Carbon mineralization and oxygen dynamics in sediments with deep oxygen penetration, Lake Superior

Jiying Li, Sean A. Crowe, David Miklesh, Matthew Kistner, Donald E. Canfield, Sergei Katsev

Research output: Contribution to journalArticlepeer-review

42 Scopus citations

Abstract

To understand carbon and oxygen dynamics in sediments with deep oxygen penetration, we investigated eight locations (160-318-m depth) throughout Lake Superior. Despite the 2-4 weight percent organic carbon content, oxygen penetrated into the sediment by 3.5 to. >12 cm at all locations. Such deep penetration is explained by low sedimentation rates (0.01-0.04 cm yr-1), high solubility of oxygen in freshwater, and a shallow (~ 2 cm) bioturbation zone. In response mainly to oxygen variations in the bottom waters, the sediment oxygen penetration varied seasonally by as much as several centimeters, suggesting that temporal variability in deeply oxygenated sediments may be greater than previously acknowledged. The oxygen uptake rates (4.4-7.7 mmol m-2 d-1, average 6.1 mmol m-2 d-1) and carbon mineralization efficiency (~ 90% of deposited carbon) were similar to those in marine hemipelagic and pelagic sediments of comparable sedimentation rates. The reactivity of organic carbon was found to decrease with age similarly to the power-law documented in marine environments. The burial flux of carbon into the deep sediment (0.7 mmol m-2 d-1) was 2.5% of the previously estimated primary production. Maximum volume-specific carbon degradation rates were 0.3-1.5 μmol cm-3 d-1; bioturbation coefficient near the sediment surface was 3-8 cm2 yr-1. These results indicate that carbon cycling in large freshwater systems conforms to many of the same trends as in marine systems.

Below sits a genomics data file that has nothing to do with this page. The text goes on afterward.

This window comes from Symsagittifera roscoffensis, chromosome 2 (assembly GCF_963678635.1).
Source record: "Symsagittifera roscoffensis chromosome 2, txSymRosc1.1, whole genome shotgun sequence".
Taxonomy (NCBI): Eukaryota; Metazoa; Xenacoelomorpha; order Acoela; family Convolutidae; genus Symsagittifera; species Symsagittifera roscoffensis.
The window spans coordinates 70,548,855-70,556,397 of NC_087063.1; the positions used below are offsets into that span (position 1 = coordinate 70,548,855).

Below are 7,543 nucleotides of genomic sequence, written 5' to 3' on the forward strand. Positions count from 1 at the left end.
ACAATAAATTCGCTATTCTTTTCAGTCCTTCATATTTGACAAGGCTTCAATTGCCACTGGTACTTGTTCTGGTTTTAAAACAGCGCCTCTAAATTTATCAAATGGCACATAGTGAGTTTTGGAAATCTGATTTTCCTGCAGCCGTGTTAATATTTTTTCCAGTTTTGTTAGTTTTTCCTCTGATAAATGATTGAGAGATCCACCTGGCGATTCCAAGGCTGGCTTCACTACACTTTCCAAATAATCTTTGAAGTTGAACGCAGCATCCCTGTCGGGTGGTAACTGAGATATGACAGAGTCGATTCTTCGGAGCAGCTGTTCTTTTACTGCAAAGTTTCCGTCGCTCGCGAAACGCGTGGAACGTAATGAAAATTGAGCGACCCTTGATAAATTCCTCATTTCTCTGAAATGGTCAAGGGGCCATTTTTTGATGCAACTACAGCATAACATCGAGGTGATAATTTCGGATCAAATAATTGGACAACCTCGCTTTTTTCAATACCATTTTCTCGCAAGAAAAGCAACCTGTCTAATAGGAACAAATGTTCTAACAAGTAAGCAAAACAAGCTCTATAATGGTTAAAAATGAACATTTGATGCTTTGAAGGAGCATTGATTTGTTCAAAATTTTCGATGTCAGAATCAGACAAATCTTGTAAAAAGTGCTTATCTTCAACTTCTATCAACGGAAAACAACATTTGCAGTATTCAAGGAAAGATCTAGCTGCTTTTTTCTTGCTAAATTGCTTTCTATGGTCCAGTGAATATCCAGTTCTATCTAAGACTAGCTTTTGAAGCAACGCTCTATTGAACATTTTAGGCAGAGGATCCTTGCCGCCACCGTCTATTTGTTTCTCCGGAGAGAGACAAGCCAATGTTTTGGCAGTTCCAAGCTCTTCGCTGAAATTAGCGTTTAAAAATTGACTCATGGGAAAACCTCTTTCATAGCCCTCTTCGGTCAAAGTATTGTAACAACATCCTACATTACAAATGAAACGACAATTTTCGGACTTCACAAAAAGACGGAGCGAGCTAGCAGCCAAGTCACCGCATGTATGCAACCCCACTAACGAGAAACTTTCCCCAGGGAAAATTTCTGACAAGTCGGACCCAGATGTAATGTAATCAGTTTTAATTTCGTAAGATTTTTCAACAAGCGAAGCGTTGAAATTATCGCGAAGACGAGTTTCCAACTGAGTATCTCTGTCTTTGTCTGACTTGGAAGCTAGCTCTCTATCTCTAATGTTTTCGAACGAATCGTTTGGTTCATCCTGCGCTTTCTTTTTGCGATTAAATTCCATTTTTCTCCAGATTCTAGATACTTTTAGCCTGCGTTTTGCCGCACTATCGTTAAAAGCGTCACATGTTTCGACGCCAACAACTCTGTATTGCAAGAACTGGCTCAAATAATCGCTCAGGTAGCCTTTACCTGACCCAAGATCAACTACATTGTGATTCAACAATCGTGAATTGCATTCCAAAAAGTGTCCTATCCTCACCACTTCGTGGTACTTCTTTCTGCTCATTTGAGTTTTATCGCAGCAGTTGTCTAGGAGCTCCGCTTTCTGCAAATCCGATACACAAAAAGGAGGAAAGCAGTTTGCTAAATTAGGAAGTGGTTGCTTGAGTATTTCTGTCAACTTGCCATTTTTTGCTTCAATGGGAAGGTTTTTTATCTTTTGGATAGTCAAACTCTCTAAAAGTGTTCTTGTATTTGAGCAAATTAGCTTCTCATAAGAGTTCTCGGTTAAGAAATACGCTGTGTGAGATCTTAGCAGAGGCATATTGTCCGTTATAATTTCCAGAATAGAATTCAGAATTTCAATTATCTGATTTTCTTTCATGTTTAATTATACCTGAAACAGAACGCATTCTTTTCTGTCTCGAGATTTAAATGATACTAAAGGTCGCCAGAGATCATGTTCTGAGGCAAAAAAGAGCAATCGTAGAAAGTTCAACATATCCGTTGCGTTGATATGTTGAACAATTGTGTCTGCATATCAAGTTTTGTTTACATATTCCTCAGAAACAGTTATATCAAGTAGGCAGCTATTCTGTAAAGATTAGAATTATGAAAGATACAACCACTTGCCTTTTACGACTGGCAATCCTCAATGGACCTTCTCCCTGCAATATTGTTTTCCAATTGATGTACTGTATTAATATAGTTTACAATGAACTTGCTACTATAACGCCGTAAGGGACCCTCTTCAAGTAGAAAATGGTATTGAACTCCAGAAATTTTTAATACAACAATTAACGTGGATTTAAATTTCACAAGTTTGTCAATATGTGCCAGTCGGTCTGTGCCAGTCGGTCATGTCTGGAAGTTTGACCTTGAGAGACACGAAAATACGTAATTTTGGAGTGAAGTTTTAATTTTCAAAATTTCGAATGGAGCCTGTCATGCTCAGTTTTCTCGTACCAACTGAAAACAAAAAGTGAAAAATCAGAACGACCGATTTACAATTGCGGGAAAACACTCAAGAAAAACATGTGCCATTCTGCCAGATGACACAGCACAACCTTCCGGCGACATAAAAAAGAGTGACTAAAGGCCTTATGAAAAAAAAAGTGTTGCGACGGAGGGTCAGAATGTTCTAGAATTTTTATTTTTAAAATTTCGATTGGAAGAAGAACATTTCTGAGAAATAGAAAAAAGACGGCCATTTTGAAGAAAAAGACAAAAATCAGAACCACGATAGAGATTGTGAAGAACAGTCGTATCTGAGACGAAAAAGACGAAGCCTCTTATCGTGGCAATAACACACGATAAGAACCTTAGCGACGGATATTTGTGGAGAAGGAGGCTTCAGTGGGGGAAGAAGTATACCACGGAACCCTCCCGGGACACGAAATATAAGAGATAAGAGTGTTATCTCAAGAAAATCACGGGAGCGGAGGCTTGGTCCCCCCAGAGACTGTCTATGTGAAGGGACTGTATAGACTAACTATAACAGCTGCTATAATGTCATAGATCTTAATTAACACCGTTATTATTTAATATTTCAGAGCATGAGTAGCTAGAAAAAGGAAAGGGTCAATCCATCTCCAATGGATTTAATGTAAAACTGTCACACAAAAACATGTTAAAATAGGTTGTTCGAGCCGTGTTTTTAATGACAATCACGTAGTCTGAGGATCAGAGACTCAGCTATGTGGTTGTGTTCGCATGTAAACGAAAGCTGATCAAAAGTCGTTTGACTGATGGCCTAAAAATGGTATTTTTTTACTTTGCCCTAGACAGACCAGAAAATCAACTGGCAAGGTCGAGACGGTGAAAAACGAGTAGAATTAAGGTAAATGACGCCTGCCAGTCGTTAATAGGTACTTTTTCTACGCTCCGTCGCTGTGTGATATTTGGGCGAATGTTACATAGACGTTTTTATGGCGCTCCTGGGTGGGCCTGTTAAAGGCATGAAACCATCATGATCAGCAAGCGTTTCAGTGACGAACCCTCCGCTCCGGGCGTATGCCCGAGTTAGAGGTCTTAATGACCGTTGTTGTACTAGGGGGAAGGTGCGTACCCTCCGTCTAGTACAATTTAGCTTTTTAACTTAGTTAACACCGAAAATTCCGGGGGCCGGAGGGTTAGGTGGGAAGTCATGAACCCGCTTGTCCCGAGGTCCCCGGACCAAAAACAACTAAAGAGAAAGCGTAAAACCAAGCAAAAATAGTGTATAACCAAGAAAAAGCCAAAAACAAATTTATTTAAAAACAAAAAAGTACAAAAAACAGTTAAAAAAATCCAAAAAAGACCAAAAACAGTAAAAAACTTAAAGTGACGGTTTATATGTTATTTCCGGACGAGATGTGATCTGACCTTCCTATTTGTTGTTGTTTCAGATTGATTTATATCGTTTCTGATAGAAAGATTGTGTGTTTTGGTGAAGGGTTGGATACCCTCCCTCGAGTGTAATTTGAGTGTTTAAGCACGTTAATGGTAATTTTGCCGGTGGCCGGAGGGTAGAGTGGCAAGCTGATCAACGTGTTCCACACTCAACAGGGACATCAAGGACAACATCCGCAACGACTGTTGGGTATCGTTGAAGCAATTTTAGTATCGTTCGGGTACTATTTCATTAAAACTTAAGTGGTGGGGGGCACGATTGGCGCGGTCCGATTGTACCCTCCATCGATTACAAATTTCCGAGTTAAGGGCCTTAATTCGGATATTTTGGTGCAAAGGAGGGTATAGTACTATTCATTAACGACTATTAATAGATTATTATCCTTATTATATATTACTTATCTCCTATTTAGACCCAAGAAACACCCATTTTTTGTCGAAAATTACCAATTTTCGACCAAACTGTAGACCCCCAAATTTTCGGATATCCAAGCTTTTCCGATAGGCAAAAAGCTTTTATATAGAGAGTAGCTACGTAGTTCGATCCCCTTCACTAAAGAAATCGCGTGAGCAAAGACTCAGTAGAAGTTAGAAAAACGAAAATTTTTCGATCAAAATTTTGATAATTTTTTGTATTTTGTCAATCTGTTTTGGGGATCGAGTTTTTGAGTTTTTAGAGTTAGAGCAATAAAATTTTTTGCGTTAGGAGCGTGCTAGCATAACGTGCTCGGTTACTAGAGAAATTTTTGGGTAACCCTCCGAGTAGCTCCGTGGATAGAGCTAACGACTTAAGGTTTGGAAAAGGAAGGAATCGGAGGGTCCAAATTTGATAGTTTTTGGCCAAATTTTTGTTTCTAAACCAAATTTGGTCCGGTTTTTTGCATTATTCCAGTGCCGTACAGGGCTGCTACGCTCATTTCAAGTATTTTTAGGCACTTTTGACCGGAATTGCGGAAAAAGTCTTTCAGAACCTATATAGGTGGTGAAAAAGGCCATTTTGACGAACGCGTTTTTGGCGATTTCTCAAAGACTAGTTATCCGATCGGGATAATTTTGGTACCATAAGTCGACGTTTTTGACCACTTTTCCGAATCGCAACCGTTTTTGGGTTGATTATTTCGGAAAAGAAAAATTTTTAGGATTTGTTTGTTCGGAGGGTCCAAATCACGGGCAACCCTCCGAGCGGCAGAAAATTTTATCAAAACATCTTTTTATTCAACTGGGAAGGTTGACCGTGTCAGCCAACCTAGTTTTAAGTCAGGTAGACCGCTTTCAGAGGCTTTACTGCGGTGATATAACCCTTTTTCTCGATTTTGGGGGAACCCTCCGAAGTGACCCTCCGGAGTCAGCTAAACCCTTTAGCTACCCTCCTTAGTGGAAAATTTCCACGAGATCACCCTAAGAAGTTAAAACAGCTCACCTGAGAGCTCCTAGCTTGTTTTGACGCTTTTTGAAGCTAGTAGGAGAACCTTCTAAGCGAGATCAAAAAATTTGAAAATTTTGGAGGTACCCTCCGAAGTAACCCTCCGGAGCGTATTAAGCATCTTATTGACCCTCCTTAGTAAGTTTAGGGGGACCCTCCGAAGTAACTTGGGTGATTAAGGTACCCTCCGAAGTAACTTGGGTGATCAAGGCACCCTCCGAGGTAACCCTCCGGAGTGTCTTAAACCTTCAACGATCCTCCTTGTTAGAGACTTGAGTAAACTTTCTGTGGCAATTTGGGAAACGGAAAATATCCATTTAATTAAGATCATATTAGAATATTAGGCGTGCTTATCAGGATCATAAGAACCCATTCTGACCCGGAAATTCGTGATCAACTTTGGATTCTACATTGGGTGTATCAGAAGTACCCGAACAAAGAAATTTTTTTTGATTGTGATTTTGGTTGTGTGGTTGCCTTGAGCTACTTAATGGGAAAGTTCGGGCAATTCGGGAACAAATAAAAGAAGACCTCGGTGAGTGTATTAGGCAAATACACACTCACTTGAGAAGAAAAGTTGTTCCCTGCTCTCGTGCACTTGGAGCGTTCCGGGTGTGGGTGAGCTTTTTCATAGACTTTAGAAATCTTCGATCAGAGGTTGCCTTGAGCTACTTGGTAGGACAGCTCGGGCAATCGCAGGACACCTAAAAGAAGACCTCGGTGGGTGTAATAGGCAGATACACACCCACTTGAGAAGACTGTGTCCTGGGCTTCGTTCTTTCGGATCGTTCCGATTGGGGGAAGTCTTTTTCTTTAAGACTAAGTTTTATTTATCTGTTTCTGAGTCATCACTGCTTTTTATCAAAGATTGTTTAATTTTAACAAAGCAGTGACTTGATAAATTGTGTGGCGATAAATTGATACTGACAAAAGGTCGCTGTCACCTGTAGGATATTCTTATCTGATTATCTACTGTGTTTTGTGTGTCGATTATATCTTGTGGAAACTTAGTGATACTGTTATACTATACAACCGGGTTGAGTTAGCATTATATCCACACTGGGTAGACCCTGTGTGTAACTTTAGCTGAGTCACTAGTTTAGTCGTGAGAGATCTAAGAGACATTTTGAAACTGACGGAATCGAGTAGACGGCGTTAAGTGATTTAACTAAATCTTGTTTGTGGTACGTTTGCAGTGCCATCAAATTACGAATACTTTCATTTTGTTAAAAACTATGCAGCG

Original languageEnglish (US)
Pages (from-to)1634-1650
Number of pages17
JournalLimnology and Oceanography
Volume57
Issue number6
DOIs
StatePublished - Nov 2012

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